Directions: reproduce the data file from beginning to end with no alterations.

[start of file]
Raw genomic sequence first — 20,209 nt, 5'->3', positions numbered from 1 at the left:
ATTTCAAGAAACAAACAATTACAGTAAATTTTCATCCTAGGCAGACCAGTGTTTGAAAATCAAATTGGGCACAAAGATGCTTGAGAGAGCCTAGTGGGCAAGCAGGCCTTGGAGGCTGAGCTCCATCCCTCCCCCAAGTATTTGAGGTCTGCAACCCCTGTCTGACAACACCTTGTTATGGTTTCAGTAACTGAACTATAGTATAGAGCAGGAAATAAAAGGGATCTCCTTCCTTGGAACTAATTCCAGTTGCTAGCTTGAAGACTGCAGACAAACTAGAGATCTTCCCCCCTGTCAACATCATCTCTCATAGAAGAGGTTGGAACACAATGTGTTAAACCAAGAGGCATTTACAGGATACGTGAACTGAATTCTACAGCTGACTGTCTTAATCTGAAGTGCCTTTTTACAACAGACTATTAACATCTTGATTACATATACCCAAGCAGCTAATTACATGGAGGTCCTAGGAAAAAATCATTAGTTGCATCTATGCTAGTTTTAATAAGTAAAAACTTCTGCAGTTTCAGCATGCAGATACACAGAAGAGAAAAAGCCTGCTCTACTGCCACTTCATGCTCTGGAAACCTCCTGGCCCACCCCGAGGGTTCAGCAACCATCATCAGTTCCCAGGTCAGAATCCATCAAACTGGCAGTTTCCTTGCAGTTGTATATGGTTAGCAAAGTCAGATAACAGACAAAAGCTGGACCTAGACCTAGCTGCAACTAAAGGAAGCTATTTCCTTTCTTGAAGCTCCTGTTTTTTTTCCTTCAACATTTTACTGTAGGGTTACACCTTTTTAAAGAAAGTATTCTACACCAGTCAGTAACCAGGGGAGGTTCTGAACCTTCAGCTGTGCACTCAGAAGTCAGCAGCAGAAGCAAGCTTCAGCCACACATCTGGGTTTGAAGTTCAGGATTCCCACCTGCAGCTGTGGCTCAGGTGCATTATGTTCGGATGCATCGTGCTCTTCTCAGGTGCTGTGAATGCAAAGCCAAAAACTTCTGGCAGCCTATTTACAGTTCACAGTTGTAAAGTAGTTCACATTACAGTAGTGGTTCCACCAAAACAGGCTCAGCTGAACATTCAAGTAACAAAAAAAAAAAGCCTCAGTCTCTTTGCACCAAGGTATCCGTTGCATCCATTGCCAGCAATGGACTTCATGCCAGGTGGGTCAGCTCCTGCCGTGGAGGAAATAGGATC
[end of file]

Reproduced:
Raw genomic sequence first — 20,209 nt, 5'->3', positions numbered from 1 at the left:
ATTTCAAGAAACAAACAATTACAGTAAATTTTCATCCTAGGCAGACCAGTGTTTGAAAATCAAATTGGGCACAAAGATGCTTGAGAGAGCCTAGTGGGCAAGCAGGCCTTGGAGGCTGAGCTCCATCCCTCCCCCAAGTATTTGAGGTCTGCAACCCCTGTCTGACAACACCTTGTTATGGTTTCAGTAACTGAACTATAGTATAGAGCAGGAAATAAAAGGGATCTCCTTCCTTGGAACTAATTCCAGTTGCTAGCTTGAAGACTGCAGACAAACTAGAGATCTTCCCCCCTGTCAACATCATCTCTCATAGAAGAGGTTGGAACACAATGTGTTAAACCAAGAGGCATTTACAGGATACGTGAACTGAATTCTACAGCTGACTGTCTTAATCTGAAGTGCCTTTTTACAACAGACTATTAACATCTTGATTACATATACCCAAGCAGCTAATTACATGGAGGTCCTAGGAAAAAATCATTAGTTGCATCTATGCTAGTTTTAATAAGTAAAAACTTCTGCAGTTTCAGCATGCAGATACACAGAAGAGAAAAAGCCTGCTCTACTGCCACTTCATGCTCTGGAAACCTCCTGGCCCACCCCGAGGGTTCAGCAACCATCATCAGTTCCCAGGTCAGAATCCATCAAACTGGCAGTTTCCTTGCAGTTGTATATGGTTAGCAAAGTCAGATAACAGACAAAAGCTGGACCTAGACCTAGCTGCAACTAAAGGAAGCTATTTCCTTTCTTGAAGCTCCTGTTTTTTTTCCTTCAACATTTTACTGTAGGGTTACACCTTTTTAAAGAAAGTATTCTACACCAGTCAGTAACCAGGGGAGGTTCTGAACCTTCAGCTGTGCACTCAGAAGTCAGCAGCAGAAGCAAGCTTCAGCCACACATCTGGGTTTGAAGTTCAGGATTCCCACCTGCAGCTGTGGCTCAGGTGCATTATGTTCGGATGCATCGTGCTCTTCTCAGGTGCTGTGAATGCAAAGCCAAAAACTTCTGGCAGCCTATTTACAGTTCACAGTTGTAAAGTAGTTCACATTACAGTAGTGGTTCCACCAAAACAGGCTCAGCTGAACATTCAAGTAACAAAAAAAAAAAGCCTCAGTCTCTTTGCACCAAGGTATCCGTTGCATCCATTGCCAGCAATGGACTTCATGCCAGGTGGGTCAGCTCCTGCCGTGGAGGAAATAGGATC